Title

Analysis of large scale data sets from environmental data loggers

Poster Number

09C

Lead Author Major

Kelly Inuzuka

Lead Author Status

Senior

Second Author Major

Erin Thompson

Third Author Major

Ryan I Hill

Format

Poster Presentation

Faculty Mentor Name

Ryan Hill

Faculty Mentor Email

rhill@pacific.edu

Faculty Mentor Department

Biological Sciences

Graduate Student Mentor Name

Erin Thompson

Graduate Student Mentor Email

erinmichaelthompson@gmail.com

Graduate Student Mentor Department

Biology

Abstract/Artist Statement

Advances in data collection technology can provide data with improved resolution for answering long-standing questions and lead to the possibility of answering new questions. In the area of environmental monitoring, massive amounts of data can now be gathered with relatively inexpensive data loggers such as HOBO pendants (temperature and light), or ibuttons (temperature and humidity). The low cost means numerous loggers can be deployed simultaneously to explore fine scale patterns to help understand and model microhabitat use and niches of animals or plants. Deploying large numbers of these loggers present several challenges, such as inconsistent and incomplete data sets as a result of missing loggers, varied output formats from different brands, as well as erroneous readings. An additional major obstacle to analyzing fine scale environmental questions is the scope of the data, since manually assembling and reviewing data from dozens of loggers each with thousands of lines of data is error prone and time prohibitive. These issues necessitate caution in analyzing data from large numbers of loggers, and require computing resources not provided by proprietary logger software. Here we report on our approach in analyzing a large data set of 64 ibutton thermochrons that were deployed for up to one year in different habitats and strata of a tropical wet forest ecosystem in Costa Rica. By writing scripts in the widely available bash language the numerous and variable data files can be relatively quickly assembled into comma separated value files for subsequent examination via statistical applications such as R and MATLAB. Graphical review of data for each trap allowed inconsistencies to be removed before statistical analysis of microhabitat niches were assessed.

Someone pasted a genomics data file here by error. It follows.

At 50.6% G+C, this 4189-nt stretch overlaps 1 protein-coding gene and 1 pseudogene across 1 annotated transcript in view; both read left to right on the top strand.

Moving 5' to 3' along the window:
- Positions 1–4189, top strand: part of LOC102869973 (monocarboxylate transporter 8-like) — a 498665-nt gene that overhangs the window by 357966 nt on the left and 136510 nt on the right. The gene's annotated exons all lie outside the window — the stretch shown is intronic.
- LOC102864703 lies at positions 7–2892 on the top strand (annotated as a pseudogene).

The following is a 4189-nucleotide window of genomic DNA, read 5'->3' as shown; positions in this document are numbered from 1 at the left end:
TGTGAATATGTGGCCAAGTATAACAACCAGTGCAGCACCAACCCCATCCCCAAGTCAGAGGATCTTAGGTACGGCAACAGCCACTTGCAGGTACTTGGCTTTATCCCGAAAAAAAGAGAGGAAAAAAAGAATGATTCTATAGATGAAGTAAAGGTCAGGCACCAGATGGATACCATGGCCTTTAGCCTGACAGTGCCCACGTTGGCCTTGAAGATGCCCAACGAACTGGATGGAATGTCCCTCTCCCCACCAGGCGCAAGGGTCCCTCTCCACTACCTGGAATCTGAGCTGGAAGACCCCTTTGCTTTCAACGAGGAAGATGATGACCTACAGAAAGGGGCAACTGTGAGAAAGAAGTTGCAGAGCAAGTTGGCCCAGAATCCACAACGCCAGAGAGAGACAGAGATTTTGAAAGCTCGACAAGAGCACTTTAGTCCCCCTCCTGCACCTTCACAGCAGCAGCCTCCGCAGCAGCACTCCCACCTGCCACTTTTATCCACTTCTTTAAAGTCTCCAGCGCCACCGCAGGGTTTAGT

Location

DeRosa University Center, Ballroom

Start Date

29-4-2017 10:00 AM

End Date

29-4-2017 12:00 PM

This document is currently not available here.

Share

COinS
 
Apr 29th, 10:00 AM Apr 29th, 12:00 PM

Analysis of large scale data sets from environmental data loggers

DeRosa University Center, Ballroom

Advances in data collection technology can provide data with improved resolution for answering long-standing questions and lead to the possibility of answering new questions. In the area of environmental monitoring, massive amounts of data can now be gathered with relatively inexpensive data loggers such as HOBO pendants (temperature and light), or ibuttons (temperature and humidity). The low cost means numerous loggers can be deployed simultaneously to explore fine scale patterns to help understand and model microhabitat use and niches of animals or plants. Deploying large numbers of these loggers present several challenges, such as inconsistent and incomplete data sets as a result of missing loggers, varied output formats from different brands, as well as erroneous readings. An additional major obstacle to analyzing fine scale environmental questions is the scope of the data, since manually assembling and reviewing data from dozens of loggers each with thousands of lines of data is error prone and time prohibitive. These issues necessitate caution in analyzing data from large numbers of loggers, and require computing resources not provided by proprietary logger software. Here we report on our approach in analyzing a large data set of 64 ibutton thermochrons that were deployed for up to one year in different habitats and strata of a tropical wet forest ecosystem in Costa Rica. By writing scripts in the widely available bash language the numerous and variable data files can be relatively quickly assembled into comma separated value files for subsequent examination via statistical applications such as R and MATLAB. Graphical review of data for each trap allowed inconsistencies to be removed before statistical analysis of microhabitat niches were assessed.